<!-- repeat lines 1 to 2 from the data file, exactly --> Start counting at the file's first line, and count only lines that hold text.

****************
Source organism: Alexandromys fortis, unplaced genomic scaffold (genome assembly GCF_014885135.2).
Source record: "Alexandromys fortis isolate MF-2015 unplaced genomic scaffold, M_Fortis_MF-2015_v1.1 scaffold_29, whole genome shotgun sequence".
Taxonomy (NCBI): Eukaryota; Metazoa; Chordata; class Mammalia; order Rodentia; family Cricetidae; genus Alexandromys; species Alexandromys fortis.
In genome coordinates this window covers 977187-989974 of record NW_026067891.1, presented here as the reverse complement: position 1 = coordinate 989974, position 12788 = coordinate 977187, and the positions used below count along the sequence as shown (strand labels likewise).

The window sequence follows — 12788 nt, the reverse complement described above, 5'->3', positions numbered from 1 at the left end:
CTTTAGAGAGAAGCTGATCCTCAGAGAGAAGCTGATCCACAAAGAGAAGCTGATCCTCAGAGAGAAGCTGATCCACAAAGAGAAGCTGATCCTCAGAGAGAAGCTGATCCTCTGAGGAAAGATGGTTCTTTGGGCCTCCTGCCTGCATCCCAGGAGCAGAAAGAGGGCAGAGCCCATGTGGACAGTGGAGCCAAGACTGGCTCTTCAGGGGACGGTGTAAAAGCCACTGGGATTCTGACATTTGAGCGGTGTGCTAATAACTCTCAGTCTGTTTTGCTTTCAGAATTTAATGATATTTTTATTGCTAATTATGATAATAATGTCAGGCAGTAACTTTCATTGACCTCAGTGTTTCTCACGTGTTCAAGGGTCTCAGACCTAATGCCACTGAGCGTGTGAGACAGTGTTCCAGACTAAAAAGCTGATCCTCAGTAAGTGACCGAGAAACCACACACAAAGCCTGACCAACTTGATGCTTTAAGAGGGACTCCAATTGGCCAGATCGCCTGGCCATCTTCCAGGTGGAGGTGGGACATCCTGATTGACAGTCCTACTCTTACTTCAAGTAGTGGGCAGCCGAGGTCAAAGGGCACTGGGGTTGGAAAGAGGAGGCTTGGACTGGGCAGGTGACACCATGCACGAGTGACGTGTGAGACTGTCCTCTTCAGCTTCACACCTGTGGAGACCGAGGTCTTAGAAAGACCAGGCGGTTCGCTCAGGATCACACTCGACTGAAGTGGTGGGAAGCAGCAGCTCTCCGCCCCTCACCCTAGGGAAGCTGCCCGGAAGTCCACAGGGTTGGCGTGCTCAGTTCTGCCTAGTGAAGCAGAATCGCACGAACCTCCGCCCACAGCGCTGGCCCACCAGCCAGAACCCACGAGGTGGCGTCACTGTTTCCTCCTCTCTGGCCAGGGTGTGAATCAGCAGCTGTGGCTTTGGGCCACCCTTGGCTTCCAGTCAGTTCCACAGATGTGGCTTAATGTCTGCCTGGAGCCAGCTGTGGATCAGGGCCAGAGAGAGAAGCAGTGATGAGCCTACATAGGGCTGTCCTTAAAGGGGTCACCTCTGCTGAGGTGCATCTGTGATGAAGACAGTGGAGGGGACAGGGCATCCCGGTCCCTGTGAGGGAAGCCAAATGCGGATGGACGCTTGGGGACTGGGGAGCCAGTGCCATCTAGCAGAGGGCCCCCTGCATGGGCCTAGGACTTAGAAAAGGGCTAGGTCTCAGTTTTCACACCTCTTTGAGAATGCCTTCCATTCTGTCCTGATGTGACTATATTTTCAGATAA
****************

Source organism: Alexandromys fortis, unplaced genomic scaffold (genome assembly GCF_014885135.2).
Source record: "Alexandromys fortis isolate MF-2015 unplaced genomic scaffold, M_Fortis_MF-2015_v1.1 scaffold_29, whole genome shotgun sequence".